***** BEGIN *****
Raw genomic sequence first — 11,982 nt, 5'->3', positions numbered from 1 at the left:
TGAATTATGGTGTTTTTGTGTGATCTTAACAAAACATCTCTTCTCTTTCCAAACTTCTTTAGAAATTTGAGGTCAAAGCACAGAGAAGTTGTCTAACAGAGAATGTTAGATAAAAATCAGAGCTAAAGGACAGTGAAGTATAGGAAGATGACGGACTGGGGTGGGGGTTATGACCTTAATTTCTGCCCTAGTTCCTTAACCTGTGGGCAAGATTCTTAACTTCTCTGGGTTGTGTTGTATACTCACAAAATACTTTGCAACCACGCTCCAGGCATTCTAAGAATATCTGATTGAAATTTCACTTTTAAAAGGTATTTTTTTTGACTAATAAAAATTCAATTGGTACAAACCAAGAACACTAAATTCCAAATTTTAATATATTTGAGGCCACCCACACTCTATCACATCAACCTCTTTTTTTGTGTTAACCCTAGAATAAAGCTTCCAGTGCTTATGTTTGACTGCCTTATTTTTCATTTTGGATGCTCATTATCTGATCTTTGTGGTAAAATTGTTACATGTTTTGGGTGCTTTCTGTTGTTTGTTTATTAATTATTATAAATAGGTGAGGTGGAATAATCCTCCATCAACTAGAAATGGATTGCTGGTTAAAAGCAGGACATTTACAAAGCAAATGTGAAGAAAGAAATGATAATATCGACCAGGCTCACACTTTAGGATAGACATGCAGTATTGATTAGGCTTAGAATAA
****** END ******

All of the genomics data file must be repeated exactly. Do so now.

Raw genomic sequence first — 11,982 nt, 5'->3', positions numbered from 1 at the left:
TGAATTATGGTGTTTTTGTGTGATCTTAACAAAACATCTCTTCTCTTTCCAAACTTCTTTAGAAATTTGAGGTCAAAGCACAGAGAAGTTGTCTAACAGAGAATGTTAGATAAAAATCAGAGCTAAAGGACAGTGAAGTATAGGAAGATGACGGACTGGGGTGGGGGTTATGACCTTAATTTCTGCCCTAGTTCCTTAACCTGTGGGCAAGATTCTTAACTTCTCTGGGTTGTGTTGTATACTCACAAAATACTTTGCAACCACGCTCCAGGCATTCTAAGAATATCTGATTGAAATTTCACTTTTAAAAGGTATTTTTTTTGACTAATAAAAATTCAATTGGTACAAACCAAGAACACTAAATTCCAAATTTTAATATATTTGAGGCCACCCACACTCTATCACATCAACCTCTTTTTTTGTGTTAACCCTAGAATAAAGCTTCCAGTGCTTATGTTTGACTGCCTTATTTTTCATTTTGGATGCTCATTATCTGATCTTTGTGGTAAAATTGTTACATGTTTTGGGTGCTTTCTGTTGTTTGTTTATTAATTATTATAAATAGGTGAGGTGGAATAATCCTCCATCAACTAGAAATGGATTGCTGGTTAAAAGCAGGACATTTACAAAGCAAATGTGAAGAAAGAAATGATAATATCGACCAGGCTCACACTTTAGGATAGACATGCAGTATTGATTAGGCTTAGAATAA